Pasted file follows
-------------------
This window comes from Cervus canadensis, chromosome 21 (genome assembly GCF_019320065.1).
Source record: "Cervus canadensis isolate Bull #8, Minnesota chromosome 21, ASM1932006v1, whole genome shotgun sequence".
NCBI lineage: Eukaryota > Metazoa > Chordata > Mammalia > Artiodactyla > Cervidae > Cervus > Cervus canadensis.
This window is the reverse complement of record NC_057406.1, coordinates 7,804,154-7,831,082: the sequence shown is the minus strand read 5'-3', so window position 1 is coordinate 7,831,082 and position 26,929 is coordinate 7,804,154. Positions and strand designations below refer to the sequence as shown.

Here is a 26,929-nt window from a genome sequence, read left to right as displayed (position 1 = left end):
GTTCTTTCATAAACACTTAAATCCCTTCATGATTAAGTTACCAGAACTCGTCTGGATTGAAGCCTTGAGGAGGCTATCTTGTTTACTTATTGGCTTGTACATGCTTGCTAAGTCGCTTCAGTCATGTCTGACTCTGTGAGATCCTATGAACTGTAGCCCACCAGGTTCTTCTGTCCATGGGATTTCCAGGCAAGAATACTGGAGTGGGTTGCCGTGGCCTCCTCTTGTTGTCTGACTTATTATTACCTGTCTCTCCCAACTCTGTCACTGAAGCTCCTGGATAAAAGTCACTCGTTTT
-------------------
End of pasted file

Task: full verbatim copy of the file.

This window comes from Cervus canadensis, chromosome 21 (genome assembly GCF_019320065.1).
Source record: "Cervus canadensis isolate Bull #8, Minnesota chromosome 21, ASM1932006v1, whole genome shotgun sequence".
NCBI lineage: Eukaryota > Metazoa > Chordata > Mammalia > Artiodactyla > Cervidae > Cervus > Cervus canadensis.
This window is the reverse complement of record NC_057406.1, coordinates 7,804,154-7,831,082: the sequence shown is the minus strand read 5'-3', so window position 1 is coordinate 7,831,082 and position 26,929 is coordinate 7,804,154. Positions and strand designations below refer to the sequence as shown.

Here is a 26,929-nt window from a genome sequence, read left to right as displayed (position 1 = left end):
GTTCTTTCATAAACACTTAAATCCCTTCATGATTAAGTTACCAGAACTCGTCTGGATTGAAGCCTTGAGGAGGCTATCTTGTTTACTTATTGGCTTGTACATGCTTGCTAAGTCGCTTCAGTCATGTCTGACTCTGTGAGATCCTATGAACTGTAGCCCACCAGGTTCTTCTGTCCATGGGATTTCCAGGCAAGAATACTGGAGTGGGTTGCCGTGGCCTCCTCTTGTTGTCTGACTTATTATTACCTGTCTCTCCCAACTCTGTCACTGAAGCTCCTGGATAAAAGTCACTCGTTTT